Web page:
As the world looks ahead to the Google acquisition of Best Buy, its first-quarter earnings report on Tuesday also offered a rare glimpse at the company’s new CEO, Dan Hesse.
While the stock had been rising since Hesse’s announcement a few months ago, it was still down more than 30% since then, according to Bloomberg data.
And it didn’t even break out earnings per share.
It was an impressive showing, but not the kind of earnings performance Google is known for.
That’s because the stock is still in a holding pattern.
Google shares have historically been volatile, and even as they’ve risen and fallen, they haven’t done so much as spike.
That has left the stock’s market capitalization at around $17 billion, or roughly $20 per share, which is significantly less than the $32 billion that Apple shares are valued at in the same timeframe.
The stock fell more than 12% on Tuesday, but it’s still trading above its $17 price target.
It’s still down from its peak of around $27 a share on January 29.
Google is betting that its acquisition of the hardware maker will improve the company as a whole.
That strategy is paying off.
Google’s share price has surged more than 250% in 2017, according the Morningstar data tracking firm.
That makes it the most valuable company in the world by a wide margin, and it is a strong indicator of its long-term future.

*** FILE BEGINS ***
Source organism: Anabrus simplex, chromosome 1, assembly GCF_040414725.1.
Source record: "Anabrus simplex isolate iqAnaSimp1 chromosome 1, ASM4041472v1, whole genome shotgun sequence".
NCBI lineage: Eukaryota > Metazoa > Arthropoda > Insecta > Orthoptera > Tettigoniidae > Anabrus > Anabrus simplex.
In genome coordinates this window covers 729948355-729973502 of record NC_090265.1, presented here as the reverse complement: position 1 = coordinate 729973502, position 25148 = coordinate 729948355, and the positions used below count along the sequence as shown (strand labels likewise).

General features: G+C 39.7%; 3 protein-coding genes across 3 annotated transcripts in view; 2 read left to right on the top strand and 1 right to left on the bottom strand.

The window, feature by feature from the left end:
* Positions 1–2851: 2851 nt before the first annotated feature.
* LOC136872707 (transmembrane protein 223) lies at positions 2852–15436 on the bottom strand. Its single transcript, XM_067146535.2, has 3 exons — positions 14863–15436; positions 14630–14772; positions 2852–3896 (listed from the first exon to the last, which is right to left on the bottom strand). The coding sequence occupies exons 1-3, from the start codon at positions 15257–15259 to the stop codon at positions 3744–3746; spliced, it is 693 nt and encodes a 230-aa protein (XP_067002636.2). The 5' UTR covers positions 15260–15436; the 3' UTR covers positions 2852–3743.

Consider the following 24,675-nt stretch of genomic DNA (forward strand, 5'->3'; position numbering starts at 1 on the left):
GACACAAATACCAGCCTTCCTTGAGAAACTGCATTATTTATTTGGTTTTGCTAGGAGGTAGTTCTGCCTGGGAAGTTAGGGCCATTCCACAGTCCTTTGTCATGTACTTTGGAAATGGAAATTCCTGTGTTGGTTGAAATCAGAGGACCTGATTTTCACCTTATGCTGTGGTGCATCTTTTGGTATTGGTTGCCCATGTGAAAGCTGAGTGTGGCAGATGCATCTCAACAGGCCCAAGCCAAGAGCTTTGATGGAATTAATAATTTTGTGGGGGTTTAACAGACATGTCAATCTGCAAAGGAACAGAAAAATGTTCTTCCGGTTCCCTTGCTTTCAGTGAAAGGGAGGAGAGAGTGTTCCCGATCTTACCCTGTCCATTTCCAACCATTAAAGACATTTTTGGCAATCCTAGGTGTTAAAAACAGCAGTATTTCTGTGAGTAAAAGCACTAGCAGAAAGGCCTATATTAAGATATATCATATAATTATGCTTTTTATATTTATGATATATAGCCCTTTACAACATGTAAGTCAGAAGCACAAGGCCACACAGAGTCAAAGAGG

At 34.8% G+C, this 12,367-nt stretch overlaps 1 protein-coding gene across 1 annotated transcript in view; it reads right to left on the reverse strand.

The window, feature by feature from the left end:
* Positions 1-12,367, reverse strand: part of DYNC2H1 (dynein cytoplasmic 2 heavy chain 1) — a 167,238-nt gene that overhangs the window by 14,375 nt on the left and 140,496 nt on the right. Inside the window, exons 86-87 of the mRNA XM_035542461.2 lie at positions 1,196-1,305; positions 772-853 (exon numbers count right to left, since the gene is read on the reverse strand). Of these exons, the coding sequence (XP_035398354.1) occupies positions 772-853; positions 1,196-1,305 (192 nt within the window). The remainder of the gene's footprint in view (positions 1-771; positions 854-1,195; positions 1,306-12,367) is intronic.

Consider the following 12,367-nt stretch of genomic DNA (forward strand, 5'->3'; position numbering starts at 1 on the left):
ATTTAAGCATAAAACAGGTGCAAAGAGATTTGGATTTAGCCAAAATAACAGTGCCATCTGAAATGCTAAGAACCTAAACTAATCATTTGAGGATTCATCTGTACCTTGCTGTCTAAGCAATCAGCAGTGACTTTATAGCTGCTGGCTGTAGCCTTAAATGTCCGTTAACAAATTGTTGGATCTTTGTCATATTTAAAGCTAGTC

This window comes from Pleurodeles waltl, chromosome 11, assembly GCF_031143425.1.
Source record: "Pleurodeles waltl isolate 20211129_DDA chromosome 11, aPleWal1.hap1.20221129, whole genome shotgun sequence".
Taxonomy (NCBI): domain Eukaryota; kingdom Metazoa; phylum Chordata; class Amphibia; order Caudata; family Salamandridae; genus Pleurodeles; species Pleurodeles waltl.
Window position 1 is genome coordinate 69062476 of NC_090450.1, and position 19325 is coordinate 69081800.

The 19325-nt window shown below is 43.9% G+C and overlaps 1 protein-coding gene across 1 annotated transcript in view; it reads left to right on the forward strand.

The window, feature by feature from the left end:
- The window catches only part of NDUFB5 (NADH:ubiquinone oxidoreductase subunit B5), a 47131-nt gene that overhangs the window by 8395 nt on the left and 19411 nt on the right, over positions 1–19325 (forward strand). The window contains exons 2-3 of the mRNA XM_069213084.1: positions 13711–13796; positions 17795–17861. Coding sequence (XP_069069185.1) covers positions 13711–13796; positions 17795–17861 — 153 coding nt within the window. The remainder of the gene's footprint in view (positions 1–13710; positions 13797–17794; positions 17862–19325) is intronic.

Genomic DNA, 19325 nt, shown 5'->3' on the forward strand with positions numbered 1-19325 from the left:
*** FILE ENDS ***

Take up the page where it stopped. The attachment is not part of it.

But the company also has to consider that its new CEO will also have to deal with the same challenges as the company that hired him: a company that has a huge amount of inventory, which will be an issue for the company even as it works to grow its product offerings.
It also has a long way to go to be able to tap into the consumer demand it has generated over the past few years.
For instance, while it’s already a dominant mobile device maker, it doesn’t yet have a dominant online platform.
That will be a challenge for Google if it wants to capture more consumers.
The search giant also has some work to do with the antitrust regulators.
The U.S. Justice Department is also expected to conduct a probe into the acquisition, and that will inevitably lead to some questions about the extent of Google’s antitrust compliance.
The company has already faced scrutiny from the Federal Trade Commission over a number of its business practices.
In particular, the FTC has questioned whether the company has engaged in anticompetitive behavior in its attempts to market its Android-based operating system.